Although bullish US earnings and GDP data remains at odds with employment trends and the official rationale for current interest rates, investors committed USD6.97bn to US equity funds during the week ending 11 November, their best showing since the second week of December 2008, with US large cap and US small cap blend ETFs accounting for the bulk of the inflows.

Although optimism about the US should be good news for Japanese exporters, investors had other things to chew on including a yen trading below 90 to the dollar and a surge in yields on Japanese debt that could put additional pressure on public finances. Japan equity funds posted outflows for the eighth straight week. But with only USD5.1bn of net outflows year to date, it may be cold comfort that Japan funds are on track for their best year for fund flows since 2006.

Flows into Europe equity funds rebounded from the previous week, but remained subdued as investors question how strong any recovery will be in 2010 given the competitive burdens created by strong regional currencies and the drag on domestic demand exerted by high unemployment levels. German business confidence has slid in recent weeks despite positive revisions to French forecasts for 2010 and other signs of regional improvement. Nevertheless, Europe equity funds are clinging on to year to date net inflows of USD923m. If they finish the year with positive flows, it will be for the first time since 2006.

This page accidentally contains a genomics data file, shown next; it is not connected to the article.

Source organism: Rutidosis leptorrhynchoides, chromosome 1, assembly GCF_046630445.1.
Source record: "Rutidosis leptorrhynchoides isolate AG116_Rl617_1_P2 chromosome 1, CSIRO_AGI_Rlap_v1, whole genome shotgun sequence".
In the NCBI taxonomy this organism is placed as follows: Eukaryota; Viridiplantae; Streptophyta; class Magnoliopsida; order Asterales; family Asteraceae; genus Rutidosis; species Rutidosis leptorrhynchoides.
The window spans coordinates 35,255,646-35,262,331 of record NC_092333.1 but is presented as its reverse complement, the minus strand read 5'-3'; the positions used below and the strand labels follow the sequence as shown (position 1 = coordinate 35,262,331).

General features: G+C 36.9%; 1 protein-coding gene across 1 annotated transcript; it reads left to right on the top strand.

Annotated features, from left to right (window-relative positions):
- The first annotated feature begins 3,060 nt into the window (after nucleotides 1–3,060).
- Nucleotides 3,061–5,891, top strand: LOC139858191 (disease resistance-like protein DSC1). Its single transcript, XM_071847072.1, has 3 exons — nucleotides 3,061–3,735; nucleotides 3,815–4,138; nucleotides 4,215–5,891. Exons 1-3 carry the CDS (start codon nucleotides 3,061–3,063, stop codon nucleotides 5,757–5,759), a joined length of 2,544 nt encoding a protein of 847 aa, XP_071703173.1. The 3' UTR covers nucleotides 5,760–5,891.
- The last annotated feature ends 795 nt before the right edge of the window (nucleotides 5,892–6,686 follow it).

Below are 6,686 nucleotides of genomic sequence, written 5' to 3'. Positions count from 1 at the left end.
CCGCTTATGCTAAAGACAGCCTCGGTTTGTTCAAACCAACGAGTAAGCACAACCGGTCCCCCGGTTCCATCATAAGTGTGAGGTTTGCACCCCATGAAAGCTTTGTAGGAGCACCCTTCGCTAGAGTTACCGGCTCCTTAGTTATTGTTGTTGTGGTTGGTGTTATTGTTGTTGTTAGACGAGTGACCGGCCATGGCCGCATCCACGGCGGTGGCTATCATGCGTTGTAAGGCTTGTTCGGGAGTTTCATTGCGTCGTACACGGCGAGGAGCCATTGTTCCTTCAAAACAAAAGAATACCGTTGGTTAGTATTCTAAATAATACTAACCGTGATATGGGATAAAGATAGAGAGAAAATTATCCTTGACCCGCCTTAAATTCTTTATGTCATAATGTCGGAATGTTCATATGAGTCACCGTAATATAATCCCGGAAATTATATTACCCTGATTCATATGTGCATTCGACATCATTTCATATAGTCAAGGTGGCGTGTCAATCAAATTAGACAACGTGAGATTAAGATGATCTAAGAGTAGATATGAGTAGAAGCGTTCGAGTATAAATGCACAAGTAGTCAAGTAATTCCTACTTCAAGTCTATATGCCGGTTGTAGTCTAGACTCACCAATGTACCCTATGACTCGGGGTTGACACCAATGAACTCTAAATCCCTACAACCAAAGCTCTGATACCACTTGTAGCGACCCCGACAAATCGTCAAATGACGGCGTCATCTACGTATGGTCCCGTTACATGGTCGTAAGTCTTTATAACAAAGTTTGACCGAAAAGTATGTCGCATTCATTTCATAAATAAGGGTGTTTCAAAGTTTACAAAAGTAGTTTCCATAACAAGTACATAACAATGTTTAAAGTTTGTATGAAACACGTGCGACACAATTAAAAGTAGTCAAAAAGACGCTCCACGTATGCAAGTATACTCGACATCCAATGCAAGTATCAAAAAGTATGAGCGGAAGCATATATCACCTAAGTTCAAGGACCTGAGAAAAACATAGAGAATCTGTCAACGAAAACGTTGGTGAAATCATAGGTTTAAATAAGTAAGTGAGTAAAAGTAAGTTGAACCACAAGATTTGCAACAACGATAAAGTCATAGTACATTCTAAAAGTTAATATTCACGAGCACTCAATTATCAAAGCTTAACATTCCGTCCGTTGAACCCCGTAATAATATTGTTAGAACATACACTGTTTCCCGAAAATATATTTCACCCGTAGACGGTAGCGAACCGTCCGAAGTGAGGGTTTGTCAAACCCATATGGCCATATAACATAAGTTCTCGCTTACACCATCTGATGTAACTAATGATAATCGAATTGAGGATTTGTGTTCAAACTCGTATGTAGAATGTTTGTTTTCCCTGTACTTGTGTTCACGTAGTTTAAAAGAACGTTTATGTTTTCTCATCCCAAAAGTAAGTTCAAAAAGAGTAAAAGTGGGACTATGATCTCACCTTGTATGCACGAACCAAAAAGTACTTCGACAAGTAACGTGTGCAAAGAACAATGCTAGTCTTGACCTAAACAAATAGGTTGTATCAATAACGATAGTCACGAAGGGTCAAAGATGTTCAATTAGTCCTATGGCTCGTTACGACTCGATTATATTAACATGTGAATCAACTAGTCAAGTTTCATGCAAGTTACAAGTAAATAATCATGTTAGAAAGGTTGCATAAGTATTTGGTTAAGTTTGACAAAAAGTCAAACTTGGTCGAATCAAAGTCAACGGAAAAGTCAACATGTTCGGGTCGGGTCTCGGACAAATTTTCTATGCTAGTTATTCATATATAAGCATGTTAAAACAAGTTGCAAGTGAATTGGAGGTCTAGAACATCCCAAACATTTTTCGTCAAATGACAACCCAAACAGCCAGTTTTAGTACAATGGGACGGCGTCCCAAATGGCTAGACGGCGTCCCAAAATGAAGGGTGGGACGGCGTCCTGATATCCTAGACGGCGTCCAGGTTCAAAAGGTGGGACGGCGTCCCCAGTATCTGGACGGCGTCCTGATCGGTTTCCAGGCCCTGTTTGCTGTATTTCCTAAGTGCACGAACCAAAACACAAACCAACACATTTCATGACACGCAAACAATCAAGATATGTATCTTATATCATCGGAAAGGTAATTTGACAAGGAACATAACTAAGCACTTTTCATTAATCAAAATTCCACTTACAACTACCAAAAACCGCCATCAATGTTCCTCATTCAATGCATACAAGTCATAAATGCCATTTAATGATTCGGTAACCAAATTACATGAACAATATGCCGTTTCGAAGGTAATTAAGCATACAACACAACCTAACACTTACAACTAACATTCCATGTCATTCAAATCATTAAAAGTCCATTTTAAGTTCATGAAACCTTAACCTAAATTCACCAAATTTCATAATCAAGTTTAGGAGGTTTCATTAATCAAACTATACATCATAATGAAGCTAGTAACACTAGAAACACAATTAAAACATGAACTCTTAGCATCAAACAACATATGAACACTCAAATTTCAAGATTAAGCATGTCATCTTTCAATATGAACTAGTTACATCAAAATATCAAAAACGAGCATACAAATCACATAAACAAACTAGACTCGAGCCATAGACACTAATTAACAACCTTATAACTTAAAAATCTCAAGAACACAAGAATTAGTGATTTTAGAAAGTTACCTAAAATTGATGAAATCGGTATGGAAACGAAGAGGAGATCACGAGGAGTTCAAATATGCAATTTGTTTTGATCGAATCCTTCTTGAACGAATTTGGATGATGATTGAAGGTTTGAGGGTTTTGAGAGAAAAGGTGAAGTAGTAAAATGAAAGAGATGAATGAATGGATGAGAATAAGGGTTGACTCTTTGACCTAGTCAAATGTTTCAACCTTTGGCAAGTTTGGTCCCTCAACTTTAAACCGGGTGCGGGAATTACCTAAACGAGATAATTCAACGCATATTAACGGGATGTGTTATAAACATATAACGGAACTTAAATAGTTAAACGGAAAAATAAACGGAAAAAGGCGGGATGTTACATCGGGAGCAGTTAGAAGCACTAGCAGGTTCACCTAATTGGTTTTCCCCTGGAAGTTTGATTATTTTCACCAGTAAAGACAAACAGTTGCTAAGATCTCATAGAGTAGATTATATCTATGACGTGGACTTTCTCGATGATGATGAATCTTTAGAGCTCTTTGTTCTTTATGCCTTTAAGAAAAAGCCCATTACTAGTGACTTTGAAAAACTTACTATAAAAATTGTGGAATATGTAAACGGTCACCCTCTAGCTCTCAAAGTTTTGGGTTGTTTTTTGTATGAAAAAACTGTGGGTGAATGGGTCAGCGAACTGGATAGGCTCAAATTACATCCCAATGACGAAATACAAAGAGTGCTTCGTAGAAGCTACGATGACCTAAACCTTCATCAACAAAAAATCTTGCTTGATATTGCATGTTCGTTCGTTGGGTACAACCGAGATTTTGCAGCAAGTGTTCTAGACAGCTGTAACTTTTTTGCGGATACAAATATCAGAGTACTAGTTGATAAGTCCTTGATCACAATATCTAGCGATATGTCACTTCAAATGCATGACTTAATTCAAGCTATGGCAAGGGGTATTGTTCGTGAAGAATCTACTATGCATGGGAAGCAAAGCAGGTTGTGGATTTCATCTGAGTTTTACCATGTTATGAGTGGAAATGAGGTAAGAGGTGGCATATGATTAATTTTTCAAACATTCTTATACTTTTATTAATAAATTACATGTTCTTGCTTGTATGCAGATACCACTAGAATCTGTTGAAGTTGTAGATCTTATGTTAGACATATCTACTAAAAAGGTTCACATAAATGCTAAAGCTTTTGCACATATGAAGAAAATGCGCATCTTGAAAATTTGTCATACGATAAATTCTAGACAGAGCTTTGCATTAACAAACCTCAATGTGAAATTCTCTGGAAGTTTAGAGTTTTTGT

Investors retained their appetite for diversified exposure to developed markets. Global equity funds took in another USD643m as they extended their current inflow streak to 17 weeks and USD16.6bn. Pacific equity funds, the other major diversified fund group, absorbed a modest USD15m. These funds have taken in USD1.8bn year to date.

Expectations that the current US commitment to low interest rates will be good for global growth and bad for the dollar boosted commodity prices and prompted investors to commit  USD1.41bn to commodity sector funds and energy sector funds during the week ending 11 November. The USD823 m absorbed by the latter was the biggest weekly total since the third week of September 2008, although subsequent data on US petroleum stockpiles gave investors pause for thought.